Coming out of that middle eight, we hit a twelve bar solo that shows Mike at his melodic best. No Chuck Berry imitation here. No shredding. No trying to take things too far. Just a superbly written and played solo. If I ever get to talk to Mike, this is one I really want to ask him about. I wonder if that solo was played in one or two takes, off the cuff, or planned out. It certainly feels more like the latter and if it’s the former, it only makes it even more fantastic. The other thing that happens in the solo is that those big crash cymbals from Stan are brought up and he moves to the bell of the ride in the second half when the switch to the minor chord happens, to really make the whole thing chime and crescendo into the outro. We get a repeat of the chorus and a kinda of false ending. At 3:06 you think that the song is building to a big close. Had Denny Cordell produced this song, I think it would almost certainly have ended here but instead we get a reprise of the intro with some additional keyboard from Benmont before hitting those ad libbed vocals to fade.

Vocally, Tom pushes his voice a little on this one and it’s not quite in Refugee territory but it builds to close to that sort of energy and on the lead into the chorus when he sings “to make me wanna live like I wanna live now”, you hear him really force that rasp to his voice and attack the delivery. He then drops back into honey mode for the chorus until the final “The Waiting is the Hardest Part”. He clips his vocals hard in the bridge and overall, he kinda runs through a fair bit of his repertoire in this one song without it sounding fragmented or contrived. Basically, a perfect vocal performance. 

Tom tells Paul Zollo that Linda Ronstadt actually called him when she was covering The Waiting for clarification on one of the lyrics. Tom recalls “She phoned me because she couldn’t figure out all the words. It was the lin ‘No one could have ever told me about this” and I thought “Dan, I’ve got to try to enunciate better”. I think that that line is so great because of where he puts the syllables in time to the music. 1 2 123 123 4. There are too many syllables there really, but he makes them work in such a cool way that even that adds to the build into that chorus.

Jimmy Iovine tells Warren Zanes in his 2015 biography, Petty, that he thought that The Waiting was bigger than Refugee and that when it wasn’t a huge hit, he felt devastated. I also find it somewhat odd that the song wasn’t a bigger hit that it ended up being. It’s a perfect pop-rock track with an immediately memorable hook, an easy melody to sing along to and a great feel to it all round.

OK folks, that’s all for this week. 

When Paul Zollo asks Tom “Any idea what makes a melody work?”, Tom’s response is “I think it’s as simple as, can you hum it in your head? Does it do something to  you where you hear it? Is it a friendly thing? Do you want to hear it again?” The Waiting is four for four in this regard. It has that inexplicable quality to it that great songs all have. They just hit you and you stay hit. I’ve listened to The Waiting probably two or three hundred times at least but it’s a song I can never get sick of hearing. I will give The Waiting the strongest 10 out of 10 that I can. It’s a song that I loved the first time I heard it, have loved ever since, and listen to regularly, even when I’m off burrowing into the deep cuts.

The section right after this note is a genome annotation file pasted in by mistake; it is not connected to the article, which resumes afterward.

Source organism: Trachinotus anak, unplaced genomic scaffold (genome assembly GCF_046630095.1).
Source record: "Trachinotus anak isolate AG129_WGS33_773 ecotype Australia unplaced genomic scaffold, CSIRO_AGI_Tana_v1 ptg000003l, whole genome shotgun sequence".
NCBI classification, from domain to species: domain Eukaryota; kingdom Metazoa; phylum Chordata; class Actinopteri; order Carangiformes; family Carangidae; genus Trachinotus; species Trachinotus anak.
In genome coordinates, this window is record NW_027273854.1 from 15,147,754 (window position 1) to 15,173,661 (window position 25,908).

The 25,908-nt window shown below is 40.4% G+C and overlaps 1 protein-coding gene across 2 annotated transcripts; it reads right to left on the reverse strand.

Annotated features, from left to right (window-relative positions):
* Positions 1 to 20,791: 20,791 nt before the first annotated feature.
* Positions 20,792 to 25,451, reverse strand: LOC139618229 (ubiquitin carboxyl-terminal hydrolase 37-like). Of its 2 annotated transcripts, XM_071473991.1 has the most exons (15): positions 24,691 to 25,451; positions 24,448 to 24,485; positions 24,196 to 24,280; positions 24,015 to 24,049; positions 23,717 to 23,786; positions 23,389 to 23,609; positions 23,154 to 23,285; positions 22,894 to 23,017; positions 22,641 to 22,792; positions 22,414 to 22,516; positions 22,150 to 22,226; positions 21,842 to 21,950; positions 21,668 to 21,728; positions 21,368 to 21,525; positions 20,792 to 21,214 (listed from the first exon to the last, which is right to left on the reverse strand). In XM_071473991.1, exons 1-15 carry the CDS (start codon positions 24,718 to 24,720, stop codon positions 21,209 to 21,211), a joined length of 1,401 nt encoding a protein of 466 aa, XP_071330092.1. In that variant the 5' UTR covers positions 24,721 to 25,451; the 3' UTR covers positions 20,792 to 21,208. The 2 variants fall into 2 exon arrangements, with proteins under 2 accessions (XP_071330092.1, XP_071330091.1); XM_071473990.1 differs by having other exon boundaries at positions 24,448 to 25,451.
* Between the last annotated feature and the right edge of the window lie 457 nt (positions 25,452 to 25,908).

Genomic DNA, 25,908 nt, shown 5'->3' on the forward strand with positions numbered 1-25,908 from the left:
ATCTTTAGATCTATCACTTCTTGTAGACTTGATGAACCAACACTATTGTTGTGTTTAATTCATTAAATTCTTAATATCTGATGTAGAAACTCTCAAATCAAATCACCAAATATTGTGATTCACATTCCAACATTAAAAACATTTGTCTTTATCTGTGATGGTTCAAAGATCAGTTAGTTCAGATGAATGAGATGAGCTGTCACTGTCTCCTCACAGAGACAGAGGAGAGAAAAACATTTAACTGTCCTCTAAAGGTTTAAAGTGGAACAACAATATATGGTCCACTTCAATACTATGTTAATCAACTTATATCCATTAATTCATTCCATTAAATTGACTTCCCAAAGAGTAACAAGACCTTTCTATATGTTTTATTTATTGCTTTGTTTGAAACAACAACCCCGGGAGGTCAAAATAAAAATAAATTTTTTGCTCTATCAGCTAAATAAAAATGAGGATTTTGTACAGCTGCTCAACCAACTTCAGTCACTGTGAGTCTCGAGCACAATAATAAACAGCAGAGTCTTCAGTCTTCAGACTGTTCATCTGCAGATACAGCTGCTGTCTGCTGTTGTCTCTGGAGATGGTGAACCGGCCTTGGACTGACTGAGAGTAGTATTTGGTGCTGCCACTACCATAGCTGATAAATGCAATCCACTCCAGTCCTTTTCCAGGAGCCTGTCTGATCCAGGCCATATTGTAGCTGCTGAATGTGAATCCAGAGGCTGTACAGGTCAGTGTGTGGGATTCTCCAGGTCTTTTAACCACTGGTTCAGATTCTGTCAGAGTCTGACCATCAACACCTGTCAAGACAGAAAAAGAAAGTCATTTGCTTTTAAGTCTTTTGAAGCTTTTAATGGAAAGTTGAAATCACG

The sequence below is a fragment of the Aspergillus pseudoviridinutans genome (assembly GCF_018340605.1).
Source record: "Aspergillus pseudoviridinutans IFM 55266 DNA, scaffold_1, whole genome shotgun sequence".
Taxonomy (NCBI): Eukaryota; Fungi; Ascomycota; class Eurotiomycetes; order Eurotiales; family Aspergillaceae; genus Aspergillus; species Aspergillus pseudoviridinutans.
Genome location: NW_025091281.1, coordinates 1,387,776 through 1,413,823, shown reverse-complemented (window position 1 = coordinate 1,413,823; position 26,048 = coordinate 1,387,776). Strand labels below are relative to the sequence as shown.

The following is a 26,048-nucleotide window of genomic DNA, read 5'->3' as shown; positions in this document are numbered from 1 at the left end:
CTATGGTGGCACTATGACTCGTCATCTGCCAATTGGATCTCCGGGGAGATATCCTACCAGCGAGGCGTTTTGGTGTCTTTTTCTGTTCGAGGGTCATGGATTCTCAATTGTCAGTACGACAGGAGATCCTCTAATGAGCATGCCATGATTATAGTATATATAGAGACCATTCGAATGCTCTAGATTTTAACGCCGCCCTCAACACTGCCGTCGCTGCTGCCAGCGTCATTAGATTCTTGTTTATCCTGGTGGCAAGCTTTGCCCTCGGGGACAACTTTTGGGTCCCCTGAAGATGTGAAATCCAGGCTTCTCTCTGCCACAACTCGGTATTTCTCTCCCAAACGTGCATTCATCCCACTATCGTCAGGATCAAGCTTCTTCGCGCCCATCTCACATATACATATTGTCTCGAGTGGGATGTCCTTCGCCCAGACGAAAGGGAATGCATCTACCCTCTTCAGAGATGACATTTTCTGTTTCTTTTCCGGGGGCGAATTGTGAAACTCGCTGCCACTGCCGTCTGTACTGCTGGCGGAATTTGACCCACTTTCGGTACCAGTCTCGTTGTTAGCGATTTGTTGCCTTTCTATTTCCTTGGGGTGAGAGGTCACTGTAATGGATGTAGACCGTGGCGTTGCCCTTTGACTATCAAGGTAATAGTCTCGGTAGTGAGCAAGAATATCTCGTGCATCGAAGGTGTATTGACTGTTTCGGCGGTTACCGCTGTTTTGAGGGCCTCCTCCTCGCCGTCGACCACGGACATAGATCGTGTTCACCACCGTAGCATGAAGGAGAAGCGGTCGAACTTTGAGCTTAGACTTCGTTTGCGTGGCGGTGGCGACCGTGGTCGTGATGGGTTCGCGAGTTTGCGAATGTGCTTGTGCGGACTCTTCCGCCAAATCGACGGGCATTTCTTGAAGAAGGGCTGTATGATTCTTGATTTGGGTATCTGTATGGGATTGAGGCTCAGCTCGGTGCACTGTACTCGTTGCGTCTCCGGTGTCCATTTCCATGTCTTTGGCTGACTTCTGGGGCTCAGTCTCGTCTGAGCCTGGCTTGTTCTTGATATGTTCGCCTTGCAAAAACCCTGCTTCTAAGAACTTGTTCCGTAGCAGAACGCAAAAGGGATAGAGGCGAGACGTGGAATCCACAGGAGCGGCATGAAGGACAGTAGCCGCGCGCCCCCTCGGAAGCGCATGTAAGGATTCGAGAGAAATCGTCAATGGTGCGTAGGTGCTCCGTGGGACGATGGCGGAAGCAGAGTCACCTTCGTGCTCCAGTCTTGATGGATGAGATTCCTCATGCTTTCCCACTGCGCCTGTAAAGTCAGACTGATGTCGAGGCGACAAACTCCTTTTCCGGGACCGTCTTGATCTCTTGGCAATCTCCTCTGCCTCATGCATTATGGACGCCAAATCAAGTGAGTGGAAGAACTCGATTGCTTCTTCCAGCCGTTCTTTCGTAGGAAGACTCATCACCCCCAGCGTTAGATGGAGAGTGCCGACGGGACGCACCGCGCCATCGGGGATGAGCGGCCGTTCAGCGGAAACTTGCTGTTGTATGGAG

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Petty Trivia

QUESTION: Which original track was recorded during the Wildflowers sessions to be included on 1993’s Greatest Hits album?

ANSWER: The answer is Mary Jane’s Last Dance. The song became one of the last tracks that drummer Stan Lynch would record with the band and of course has very a very ambiguous central theme. Kim Basinger, who starred in the dark, brooding video for the song said of the reason she appeared in the video at the peak of her stardom; “I did the Mary Jane’s Last Dance video for one reason: Tom Petty”.  I think that’s a recurring sentiment that’s been echoed by many collaborators over the years.

Lyrics

Oh baby don't it feel like heaven right now
Don't it feel like somethin' from a dream
Yeah I've never known nothing quite like this
Don't it feel like tonight might never be again
We know better than to try and pretend
Baby no one could have ever told me 'bout this

The waiting is the hardest part
Every day you see one more card
You take it on faith, you take it to the heart
The waiting is the hardest partwell

Yeah I might have chased a couple of women around
All it ever got me was down
Then there were those that made me feel good
But never as good as I feel right now
Baby you're the only one that's ever known how
To make me wanna live like I wanna live now

The waiting is the hardest part
Every day you see one more ca rd
You take it on faith, you take it to the heart
The waiting is the hardest part

Don't let it kill you baby, don't let it get to you
Don't let 'em kill you baby, don't let 'em get to you
I'll be your breathin' heart, I'll be your cryin' fool
Don't let this go to far, don't let it get to you

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Live

The Wiltern, 1985

(Unknown venue/date)

Live Aid, 1985

The Forum, LA, 1981

Releases